Skip to content

The “law of parsimony”?

Speaking of parsimony, I came across the following quotation from Commentary magazine (page 80 in the December 2004 issue):

The law of parsimony tells us that when there are alternative explanations of events, the simplest one is likely to be correct.

Commentary is a serious magazine, and this quotation (which I disagree with!) makes me wonder whether this idea of a scientific “law” is common among serious literary and political critics.

The article continues,

The most parsimonious explanation for Jayson Blair’s offenses resides in the Times’s passionate commitment to diversity and affirmative action–i.e., preferences. In trying to understand how an inexperienced, incompetent, and irresponsible young black man could be hired and steadily advanced, no other explanation makes sense.

The context of the quote doesn’t really matter for my point here, which is that it seems that “the law of parsimony” is being used to back up a naive view of causality, in which an event can have only one “explanation.”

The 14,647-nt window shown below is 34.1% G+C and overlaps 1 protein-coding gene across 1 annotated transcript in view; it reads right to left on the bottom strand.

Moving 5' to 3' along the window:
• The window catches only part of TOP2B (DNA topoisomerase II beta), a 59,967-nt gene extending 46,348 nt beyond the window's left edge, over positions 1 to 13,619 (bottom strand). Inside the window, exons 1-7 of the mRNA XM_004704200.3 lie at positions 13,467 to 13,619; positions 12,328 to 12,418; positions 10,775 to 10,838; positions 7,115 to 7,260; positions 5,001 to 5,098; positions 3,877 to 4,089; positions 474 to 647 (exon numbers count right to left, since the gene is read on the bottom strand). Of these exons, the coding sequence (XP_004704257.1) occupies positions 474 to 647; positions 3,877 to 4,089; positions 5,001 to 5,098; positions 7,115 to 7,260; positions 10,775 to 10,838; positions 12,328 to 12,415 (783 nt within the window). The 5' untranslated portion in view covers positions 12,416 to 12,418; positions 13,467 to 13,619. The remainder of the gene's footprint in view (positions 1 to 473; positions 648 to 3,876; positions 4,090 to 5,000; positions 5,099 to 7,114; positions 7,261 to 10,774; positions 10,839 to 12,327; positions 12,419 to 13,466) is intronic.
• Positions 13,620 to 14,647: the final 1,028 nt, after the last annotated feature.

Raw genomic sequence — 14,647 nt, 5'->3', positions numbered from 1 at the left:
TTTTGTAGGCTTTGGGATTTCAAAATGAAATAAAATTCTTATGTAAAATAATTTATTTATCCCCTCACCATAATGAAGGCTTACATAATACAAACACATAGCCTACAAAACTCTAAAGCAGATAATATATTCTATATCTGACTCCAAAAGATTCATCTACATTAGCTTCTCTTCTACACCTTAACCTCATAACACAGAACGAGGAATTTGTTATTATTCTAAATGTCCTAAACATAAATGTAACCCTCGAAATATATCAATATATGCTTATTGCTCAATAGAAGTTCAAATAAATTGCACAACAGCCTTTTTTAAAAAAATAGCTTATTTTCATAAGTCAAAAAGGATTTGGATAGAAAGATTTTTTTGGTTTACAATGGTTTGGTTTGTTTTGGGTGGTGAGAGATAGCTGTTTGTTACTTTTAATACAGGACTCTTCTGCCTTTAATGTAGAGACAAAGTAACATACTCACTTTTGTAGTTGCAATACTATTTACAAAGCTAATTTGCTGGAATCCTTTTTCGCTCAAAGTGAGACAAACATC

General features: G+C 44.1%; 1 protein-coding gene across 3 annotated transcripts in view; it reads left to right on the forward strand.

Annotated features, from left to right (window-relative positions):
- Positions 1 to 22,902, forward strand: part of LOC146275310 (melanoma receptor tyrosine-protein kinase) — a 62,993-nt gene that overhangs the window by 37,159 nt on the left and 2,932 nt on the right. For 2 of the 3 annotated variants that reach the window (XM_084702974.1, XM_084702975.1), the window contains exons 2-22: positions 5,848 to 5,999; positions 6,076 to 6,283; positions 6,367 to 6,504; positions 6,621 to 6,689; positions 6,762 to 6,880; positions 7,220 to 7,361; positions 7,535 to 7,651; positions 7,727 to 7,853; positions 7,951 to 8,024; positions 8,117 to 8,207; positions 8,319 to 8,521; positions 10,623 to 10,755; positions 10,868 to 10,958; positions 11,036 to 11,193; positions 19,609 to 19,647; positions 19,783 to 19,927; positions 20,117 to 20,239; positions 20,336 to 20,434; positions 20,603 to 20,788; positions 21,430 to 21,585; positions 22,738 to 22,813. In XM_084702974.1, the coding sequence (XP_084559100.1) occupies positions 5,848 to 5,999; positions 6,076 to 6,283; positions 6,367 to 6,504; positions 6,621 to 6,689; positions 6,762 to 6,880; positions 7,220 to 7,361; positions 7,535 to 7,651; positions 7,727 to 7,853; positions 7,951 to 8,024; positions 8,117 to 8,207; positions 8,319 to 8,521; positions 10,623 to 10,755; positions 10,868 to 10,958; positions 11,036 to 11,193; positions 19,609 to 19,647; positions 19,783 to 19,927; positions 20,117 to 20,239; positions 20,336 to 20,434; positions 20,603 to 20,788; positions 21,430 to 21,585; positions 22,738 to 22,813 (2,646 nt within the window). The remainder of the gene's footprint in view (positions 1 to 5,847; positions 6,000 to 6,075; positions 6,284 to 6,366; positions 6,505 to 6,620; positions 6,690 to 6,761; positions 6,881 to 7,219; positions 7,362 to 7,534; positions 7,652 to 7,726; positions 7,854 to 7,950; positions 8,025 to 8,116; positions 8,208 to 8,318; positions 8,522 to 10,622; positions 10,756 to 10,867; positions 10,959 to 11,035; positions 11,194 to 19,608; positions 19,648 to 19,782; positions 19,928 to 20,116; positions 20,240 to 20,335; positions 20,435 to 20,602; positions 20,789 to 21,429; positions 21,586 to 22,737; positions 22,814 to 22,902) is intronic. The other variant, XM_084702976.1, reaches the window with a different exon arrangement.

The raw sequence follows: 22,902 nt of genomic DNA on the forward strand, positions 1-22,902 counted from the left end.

Partisan politics?

Just to be clear, I am not advancing any particular views of my own on Jayson Blair or the New York Times or whatever; whatever opinions I may have on the matter are not at all well-informaed.

The partisan political angle on this, if any, is complicated, since political rhetoric over the years has been full of appeals–from many political directions–to the inexorable Laws of history, the Law of unintended consequences, and so forth.


  1. Boris S. says:

    Point well taken, Andy. Even serious journals continuously commit errors like these. As these journals are not scholarly, though, can we fairly ascribe some of these errors to rhetorical devices meant to dramatize narrative?

    Surely we don't want the soporific writing standards of academic writing to seep into the larger society. Though some modesty on the part of the latter would seem to be apropos.

  2. Kaleberg says:

    It seems everyone has their own definition of "parsimonious". Why is Jayson Blair's age, race, or level of experience relevant. Mike Barnicle pulled the same crap and he was much older, much whiter and worked for decades. Parsimony requires no more than enough impetus to make stuff up and some mechanism for not getting caught and canned.